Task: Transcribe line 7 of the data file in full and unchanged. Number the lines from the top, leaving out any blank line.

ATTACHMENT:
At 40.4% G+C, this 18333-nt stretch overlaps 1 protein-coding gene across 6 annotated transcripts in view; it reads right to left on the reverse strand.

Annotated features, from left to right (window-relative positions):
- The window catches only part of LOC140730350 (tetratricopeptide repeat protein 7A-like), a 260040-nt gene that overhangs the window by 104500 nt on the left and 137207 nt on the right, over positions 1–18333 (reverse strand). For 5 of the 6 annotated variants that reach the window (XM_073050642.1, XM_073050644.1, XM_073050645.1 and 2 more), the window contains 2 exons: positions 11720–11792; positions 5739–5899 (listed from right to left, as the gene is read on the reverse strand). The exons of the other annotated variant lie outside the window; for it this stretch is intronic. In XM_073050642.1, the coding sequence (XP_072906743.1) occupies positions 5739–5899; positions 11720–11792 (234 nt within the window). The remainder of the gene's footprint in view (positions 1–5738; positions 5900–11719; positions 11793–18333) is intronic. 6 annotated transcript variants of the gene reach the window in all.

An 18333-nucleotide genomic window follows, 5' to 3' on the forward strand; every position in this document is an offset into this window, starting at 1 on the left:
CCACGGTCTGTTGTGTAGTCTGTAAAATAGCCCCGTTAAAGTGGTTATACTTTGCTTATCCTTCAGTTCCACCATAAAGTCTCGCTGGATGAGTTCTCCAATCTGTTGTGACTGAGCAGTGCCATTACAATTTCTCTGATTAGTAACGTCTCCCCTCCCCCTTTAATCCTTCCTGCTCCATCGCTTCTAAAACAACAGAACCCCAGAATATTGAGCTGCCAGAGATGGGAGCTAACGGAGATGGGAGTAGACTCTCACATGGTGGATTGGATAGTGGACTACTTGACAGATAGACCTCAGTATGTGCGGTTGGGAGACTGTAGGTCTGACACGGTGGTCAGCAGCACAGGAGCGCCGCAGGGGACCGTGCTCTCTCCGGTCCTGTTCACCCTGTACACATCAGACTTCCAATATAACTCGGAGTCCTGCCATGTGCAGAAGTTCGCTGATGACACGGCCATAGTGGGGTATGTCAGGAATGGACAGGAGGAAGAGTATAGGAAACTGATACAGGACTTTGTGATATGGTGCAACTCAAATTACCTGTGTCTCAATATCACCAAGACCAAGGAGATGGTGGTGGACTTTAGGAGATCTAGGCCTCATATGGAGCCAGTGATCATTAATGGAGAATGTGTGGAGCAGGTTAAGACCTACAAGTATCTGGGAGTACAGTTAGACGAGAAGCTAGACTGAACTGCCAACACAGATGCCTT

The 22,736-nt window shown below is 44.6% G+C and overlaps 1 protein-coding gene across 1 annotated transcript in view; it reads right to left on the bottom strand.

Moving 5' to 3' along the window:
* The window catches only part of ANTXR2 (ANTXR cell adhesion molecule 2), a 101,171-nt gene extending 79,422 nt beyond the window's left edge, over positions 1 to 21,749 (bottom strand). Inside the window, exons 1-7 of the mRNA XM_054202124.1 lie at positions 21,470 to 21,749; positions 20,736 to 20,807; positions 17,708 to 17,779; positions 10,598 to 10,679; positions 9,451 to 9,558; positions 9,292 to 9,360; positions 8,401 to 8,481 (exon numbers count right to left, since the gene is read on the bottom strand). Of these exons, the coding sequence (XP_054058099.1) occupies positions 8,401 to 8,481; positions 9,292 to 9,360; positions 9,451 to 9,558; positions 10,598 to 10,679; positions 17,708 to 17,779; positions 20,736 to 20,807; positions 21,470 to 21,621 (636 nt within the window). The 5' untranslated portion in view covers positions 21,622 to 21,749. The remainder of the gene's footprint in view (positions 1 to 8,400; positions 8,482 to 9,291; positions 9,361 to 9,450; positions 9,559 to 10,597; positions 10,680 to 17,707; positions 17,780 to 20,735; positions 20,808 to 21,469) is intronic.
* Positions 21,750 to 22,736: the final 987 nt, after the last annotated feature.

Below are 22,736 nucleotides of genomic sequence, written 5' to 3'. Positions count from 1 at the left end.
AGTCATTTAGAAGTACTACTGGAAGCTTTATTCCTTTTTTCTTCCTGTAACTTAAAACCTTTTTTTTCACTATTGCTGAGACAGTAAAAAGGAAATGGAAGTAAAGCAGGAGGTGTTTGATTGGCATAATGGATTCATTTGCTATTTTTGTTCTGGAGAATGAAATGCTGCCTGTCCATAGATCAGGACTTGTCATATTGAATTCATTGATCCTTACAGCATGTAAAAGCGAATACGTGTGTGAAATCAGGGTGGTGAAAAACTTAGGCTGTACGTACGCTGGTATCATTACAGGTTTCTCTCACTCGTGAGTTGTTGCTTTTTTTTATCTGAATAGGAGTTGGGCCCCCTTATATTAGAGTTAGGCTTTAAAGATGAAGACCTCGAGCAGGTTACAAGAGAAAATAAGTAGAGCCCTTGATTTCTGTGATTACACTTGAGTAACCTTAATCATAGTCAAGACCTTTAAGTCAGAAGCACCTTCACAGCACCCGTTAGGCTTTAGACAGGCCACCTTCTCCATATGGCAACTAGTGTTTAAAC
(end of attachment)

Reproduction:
Moving 5' to 3' along the window: